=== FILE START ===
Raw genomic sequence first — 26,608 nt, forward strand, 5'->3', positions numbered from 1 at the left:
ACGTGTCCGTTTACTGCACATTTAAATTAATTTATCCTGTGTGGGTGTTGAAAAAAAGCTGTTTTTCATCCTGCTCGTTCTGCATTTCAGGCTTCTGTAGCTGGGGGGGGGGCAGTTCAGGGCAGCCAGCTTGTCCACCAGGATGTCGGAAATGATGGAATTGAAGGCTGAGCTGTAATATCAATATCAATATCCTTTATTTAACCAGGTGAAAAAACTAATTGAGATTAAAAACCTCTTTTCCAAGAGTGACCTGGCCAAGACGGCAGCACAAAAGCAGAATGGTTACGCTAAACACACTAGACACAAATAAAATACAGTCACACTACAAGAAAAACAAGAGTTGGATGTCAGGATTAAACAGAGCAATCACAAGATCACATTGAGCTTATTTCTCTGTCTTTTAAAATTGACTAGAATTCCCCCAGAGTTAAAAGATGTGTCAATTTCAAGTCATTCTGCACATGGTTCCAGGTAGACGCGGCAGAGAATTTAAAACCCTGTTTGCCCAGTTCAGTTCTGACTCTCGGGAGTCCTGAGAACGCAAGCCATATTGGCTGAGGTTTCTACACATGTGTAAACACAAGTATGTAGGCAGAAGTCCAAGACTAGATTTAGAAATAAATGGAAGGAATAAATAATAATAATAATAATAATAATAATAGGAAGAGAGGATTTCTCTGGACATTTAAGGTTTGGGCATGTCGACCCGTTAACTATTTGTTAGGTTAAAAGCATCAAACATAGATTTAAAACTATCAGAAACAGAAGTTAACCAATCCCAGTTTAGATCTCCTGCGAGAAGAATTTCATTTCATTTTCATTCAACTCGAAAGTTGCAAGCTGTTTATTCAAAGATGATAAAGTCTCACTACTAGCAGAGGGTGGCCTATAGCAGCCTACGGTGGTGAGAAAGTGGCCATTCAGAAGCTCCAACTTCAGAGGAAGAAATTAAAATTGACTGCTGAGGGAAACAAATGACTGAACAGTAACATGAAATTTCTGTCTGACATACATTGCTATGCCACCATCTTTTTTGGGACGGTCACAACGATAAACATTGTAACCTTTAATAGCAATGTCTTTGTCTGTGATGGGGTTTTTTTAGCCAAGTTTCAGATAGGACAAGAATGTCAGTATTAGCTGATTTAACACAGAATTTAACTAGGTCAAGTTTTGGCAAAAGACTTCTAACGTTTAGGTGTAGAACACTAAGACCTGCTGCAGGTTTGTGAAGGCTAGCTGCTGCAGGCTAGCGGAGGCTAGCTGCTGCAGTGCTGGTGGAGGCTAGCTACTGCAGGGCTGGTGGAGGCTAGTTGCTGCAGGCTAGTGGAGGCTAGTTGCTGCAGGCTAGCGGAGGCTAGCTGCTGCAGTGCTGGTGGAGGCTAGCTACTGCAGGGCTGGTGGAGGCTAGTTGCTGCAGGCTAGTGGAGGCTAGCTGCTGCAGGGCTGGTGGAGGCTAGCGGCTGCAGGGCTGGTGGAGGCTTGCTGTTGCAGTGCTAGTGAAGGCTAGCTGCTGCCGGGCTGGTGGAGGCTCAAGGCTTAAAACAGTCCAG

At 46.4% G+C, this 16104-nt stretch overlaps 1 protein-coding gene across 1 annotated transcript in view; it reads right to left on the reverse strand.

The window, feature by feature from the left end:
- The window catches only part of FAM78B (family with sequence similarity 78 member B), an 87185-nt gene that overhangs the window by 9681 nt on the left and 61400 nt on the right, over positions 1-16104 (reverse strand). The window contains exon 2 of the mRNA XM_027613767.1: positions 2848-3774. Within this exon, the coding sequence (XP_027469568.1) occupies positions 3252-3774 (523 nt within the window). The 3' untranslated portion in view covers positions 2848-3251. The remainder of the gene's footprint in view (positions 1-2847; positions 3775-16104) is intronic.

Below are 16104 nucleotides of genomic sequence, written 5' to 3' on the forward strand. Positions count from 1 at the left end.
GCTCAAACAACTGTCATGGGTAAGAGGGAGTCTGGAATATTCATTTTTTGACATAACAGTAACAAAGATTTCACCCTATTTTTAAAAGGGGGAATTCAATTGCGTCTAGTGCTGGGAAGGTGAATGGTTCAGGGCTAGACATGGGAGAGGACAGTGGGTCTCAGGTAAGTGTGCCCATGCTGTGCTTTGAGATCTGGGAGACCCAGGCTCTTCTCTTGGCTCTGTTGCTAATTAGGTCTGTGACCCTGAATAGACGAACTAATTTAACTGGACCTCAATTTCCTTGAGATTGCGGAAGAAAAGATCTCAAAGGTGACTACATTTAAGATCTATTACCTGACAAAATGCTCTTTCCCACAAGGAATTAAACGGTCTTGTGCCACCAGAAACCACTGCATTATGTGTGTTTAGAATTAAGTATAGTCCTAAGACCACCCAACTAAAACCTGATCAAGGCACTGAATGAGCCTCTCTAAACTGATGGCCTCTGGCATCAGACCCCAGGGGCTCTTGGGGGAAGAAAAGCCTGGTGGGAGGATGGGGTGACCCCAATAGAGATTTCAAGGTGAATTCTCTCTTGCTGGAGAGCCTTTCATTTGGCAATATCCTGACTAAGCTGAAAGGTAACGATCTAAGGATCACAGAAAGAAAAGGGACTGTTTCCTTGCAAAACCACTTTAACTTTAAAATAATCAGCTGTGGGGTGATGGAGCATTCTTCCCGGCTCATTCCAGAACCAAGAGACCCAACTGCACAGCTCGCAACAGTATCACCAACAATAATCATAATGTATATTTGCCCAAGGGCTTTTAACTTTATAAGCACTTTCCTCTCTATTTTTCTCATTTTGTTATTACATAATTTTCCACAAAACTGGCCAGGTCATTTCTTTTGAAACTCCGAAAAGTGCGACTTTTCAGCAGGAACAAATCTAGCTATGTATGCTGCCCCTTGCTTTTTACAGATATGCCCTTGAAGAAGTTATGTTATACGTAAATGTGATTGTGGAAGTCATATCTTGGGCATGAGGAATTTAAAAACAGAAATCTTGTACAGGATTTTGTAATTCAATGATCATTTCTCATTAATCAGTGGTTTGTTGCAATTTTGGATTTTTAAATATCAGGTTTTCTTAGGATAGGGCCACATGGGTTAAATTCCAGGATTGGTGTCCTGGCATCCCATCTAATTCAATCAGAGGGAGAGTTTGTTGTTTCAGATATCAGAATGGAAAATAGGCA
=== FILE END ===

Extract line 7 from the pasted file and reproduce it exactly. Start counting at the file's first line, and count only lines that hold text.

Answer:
GCTCAAACAACTGTCATGGGTAAGAGGGAGTCTGGAATATTCATTTTTTGACATAACAGTAACAAAGATTTCACCCTATTTTTAAAAGGGGGAATTCAATTGCGTCTAGTGCTGGGAAGGTGAATGGTTCAGGGCTAGACATGGGAGAGGACAGTGGGTCTCAGGTAAGTGTGCCCATGCTGTGCTTTGAGATCTGGGAGACCCAGGCTCTTCTCTTGGCTCTGTTGCTAATTAGGTCTGTGACCCTGAATAGACGAACTAATTTAACTGGACCTCAATTTCCTTGAGATTGCGGAAGAAAAGATCTCAAAGGTGACTACATTTAAGATCTATTACCTGACAAAATGCTCTTTCCCACAAGGAATTAAACGGTCTTGTGCCACCAGAAACCACTGCATTATGTGTGTTTAGAATTAAGTATAGTCCTAAGACCACCCAACTAAAACCTGATCAAGGCACTGAATGAGCCTCTCTAAACTGATGGCCTCTGGCATCAGACCCCAGGGGCTCTTGGGGGAAGAAAAGCCTGGTGGGAGGATGGGGTGACCCCAATAGAGATTTCAAGGTGAATTCTCTCTTGCTGGAGAGCCTTTCATTTGGCAATATCCTGACTAAGCTGAAAGGTAACGATCTAAGGATCACAGAAAGAAAAGGGACTGTTTCCTTGCAAAACCACTTTAACTTTAAAATAATCAGCTGTGGGGTGATGGAGCATTCTTCCCGGCTCATTCCAGAACCAAGAGACCCAACTGCACAGCTCGCAACAGTATCACCAACAATAATCATAATGTATATTTGCCCAAGGGCTTTTAACTTTATAAGCACTTTCCTCTCTATTTTTCTCATTTTGTTATTACATAATTTTCCACAAAACTGGCCAGGTCATTTCTTTTGAAACTCCGAAAAGTGCGACTTTTCAGCAGGAACAAATCTAGCTATGTATGCTGCCCCTTGCTTTTTACAGATATGCCCTTGAAGAAGTTATGTTATACGTAAATGTGATTGTGGAAGTCATATCTTGGGCATGAGGAATTTAAAAACAGAAATCTTGTACAGGATTTTGTAATTCAATGATCATTTCTCATTAATCAGTGGTTTGTTGCAATTTTGGATTTTTAAATATCAGGTTTTCTTAGGATAGGGCCACATGGGTTAAATTCCAGGATTGGTGTCCTGGCATCCCATCTAATTCAATCAGAGGGAGAGTTTGTTGTTTCAGATATCAGAATGGAAAATAGGCA